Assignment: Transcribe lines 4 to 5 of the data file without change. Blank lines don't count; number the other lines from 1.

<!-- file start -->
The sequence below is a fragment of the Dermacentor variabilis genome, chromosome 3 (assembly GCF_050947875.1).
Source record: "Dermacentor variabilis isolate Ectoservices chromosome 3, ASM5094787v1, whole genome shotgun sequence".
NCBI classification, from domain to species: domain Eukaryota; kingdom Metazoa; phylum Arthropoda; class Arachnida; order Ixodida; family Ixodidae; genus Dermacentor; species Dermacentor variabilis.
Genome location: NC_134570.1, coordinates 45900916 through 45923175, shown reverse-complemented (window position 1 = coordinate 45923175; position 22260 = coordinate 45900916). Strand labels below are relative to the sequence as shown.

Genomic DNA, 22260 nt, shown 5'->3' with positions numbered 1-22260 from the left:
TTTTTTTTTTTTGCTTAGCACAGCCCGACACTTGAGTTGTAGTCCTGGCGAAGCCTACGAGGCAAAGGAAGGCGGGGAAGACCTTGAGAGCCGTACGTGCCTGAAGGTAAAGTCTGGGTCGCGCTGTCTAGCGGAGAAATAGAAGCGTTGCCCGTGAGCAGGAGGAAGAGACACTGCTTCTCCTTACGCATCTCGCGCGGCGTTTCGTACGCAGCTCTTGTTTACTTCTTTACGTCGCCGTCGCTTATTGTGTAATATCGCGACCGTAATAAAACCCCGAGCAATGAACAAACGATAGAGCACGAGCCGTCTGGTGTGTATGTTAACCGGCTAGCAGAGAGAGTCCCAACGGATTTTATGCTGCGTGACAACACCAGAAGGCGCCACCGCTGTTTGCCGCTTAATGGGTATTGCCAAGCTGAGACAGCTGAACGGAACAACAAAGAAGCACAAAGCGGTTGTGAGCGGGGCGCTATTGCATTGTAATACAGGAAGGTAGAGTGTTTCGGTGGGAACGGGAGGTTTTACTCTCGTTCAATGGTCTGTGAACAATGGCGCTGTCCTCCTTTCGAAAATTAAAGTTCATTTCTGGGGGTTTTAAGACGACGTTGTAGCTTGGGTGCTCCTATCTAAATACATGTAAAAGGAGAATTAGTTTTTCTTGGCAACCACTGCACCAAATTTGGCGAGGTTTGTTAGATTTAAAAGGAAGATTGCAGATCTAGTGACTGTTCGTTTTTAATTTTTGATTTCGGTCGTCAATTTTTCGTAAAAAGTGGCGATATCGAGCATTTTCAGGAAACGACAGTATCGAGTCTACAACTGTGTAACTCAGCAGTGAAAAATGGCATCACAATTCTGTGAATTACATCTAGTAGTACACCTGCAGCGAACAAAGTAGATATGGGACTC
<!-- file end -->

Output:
Genome location: NC_134570.1, coordinates 45900916 through 45923175, shown reverse-complemented (window position 1 = coordinate 45923175; position 22260 = coordinate 45900916). Strand labels below are relative to the sequence as shown.

Genomic DNA, 22260 nt, shown 5'->3' with positions numbered 1-22260 from the left: